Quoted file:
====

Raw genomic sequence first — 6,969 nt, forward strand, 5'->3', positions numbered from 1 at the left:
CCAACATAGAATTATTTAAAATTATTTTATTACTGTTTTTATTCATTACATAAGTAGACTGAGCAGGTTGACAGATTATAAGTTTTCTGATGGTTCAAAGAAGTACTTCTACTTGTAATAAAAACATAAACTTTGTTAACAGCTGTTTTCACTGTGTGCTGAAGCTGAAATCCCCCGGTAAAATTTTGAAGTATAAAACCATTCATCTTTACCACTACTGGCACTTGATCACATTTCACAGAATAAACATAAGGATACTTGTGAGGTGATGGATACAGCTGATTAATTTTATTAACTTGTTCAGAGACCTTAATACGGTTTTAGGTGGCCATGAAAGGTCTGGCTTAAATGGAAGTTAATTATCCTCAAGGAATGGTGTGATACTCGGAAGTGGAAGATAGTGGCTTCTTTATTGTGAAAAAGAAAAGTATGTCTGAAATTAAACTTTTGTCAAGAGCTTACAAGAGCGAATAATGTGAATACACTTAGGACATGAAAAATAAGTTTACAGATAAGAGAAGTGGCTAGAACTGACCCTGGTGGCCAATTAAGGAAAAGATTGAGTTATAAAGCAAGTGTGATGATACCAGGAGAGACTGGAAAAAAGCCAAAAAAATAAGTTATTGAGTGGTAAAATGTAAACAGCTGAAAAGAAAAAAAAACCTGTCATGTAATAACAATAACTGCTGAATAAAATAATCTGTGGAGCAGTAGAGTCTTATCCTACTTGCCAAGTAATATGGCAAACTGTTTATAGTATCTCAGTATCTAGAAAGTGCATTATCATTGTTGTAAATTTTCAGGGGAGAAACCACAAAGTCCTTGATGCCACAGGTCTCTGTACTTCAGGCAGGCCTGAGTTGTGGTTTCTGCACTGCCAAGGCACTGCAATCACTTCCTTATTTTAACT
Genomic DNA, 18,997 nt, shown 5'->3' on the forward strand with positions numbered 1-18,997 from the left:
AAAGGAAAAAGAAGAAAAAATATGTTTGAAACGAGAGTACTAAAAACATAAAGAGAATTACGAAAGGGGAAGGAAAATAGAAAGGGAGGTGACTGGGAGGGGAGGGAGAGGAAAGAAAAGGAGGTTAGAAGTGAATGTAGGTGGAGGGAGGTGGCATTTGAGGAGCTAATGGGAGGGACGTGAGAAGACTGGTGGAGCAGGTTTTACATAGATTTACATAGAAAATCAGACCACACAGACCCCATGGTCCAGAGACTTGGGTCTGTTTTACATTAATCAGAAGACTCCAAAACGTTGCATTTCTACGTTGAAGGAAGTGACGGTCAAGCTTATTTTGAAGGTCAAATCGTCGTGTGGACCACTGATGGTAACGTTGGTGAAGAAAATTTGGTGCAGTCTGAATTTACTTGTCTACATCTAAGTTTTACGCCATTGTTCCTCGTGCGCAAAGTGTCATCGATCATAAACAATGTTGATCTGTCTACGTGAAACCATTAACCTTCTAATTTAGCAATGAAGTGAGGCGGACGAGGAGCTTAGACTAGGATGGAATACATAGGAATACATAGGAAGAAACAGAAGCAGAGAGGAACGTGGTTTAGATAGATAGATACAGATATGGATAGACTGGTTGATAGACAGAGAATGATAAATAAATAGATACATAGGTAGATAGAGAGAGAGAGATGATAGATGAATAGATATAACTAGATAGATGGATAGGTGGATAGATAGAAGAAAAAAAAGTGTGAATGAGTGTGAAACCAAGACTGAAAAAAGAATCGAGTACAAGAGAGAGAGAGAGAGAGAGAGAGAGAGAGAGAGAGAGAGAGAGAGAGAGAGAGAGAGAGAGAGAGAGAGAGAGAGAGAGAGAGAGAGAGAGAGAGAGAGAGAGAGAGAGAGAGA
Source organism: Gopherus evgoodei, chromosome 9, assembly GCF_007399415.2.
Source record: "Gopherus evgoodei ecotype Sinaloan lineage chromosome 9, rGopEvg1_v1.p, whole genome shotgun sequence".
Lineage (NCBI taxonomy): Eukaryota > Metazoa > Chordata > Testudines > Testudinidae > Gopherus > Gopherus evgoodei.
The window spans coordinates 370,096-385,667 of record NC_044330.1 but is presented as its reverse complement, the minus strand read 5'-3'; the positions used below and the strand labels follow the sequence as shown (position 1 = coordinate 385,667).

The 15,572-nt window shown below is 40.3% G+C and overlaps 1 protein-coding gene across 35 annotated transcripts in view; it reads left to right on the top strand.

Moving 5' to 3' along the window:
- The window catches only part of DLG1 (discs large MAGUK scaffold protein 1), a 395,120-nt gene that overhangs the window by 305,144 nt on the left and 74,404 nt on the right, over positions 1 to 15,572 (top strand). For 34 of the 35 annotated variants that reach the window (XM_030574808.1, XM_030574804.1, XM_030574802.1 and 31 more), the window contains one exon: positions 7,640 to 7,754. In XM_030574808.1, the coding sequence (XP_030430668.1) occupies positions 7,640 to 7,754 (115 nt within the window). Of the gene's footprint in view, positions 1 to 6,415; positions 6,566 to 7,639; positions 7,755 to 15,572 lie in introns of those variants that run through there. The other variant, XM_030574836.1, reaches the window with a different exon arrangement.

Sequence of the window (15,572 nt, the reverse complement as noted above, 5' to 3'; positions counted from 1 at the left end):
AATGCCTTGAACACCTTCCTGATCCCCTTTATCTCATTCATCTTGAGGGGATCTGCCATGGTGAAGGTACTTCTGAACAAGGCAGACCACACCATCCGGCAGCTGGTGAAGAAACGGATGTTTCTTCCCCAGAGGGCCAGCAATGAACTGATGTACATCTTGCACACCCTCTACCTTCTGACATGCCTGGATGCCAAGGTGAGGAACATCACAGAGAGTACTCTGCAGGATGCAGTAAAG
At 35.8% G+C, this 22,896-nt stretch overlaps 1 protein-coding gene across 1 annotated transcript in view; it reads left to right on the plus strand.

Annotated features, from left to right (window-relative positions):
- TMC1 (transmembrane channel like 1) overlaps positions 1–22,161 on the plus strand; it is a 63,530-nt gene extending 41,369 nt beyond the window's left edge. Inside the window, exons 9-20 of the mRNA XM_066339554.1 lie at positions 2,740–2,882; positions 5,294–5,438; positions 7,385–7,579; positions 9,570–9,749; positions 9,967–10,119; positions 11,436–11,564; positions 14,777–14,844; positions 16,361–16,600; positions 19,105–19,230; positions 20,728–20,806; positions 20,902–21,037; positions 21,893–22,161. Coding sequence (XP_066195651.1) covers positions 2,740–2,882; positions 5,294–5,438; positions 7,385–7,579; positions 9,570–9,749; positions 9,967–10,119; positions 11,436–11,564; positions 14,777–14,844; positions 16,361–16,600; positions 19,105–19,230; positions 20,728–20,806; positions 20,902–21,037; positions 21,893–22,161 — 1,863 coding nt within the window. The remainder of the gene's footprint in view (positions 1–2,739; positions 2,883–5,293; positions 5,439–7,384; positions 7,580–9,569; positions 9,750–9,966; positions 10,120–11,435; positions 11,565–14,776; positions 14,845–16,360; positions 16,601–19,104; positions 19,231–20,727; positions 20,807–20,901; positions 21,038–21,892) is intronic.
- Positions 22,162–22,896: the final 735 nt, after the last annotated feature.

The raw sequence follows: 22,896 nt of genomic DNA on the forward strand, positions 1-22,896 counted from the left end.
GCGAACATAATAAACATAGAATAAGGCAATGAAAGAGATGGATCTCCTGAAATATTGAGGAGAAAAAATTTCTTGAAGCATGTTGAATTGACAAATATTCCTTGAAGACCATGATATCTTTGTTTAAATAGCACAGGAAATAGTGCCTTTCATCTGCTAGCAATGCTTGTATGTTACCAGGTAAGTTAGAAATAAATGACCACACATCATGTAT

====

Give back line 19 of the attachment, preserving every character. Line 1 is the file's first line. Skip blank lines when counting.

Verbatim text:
GCGAACATAATAAACATAGAATAAGGCAATGAAAGAGATGGATCTCCTGAAATATTGAGGAGAAAAAATTTCTTGAAGCATGTTGAATTGACAAATATTCCTTGAAGACCATGATATCTTTGTTTAAATAGCACAGGAAATAGTGCCTTTCATCTGCTAGCAATGCTTGTATGTTACCAGGTAAGTTAGAAATAAATGACCACACATCATGTAT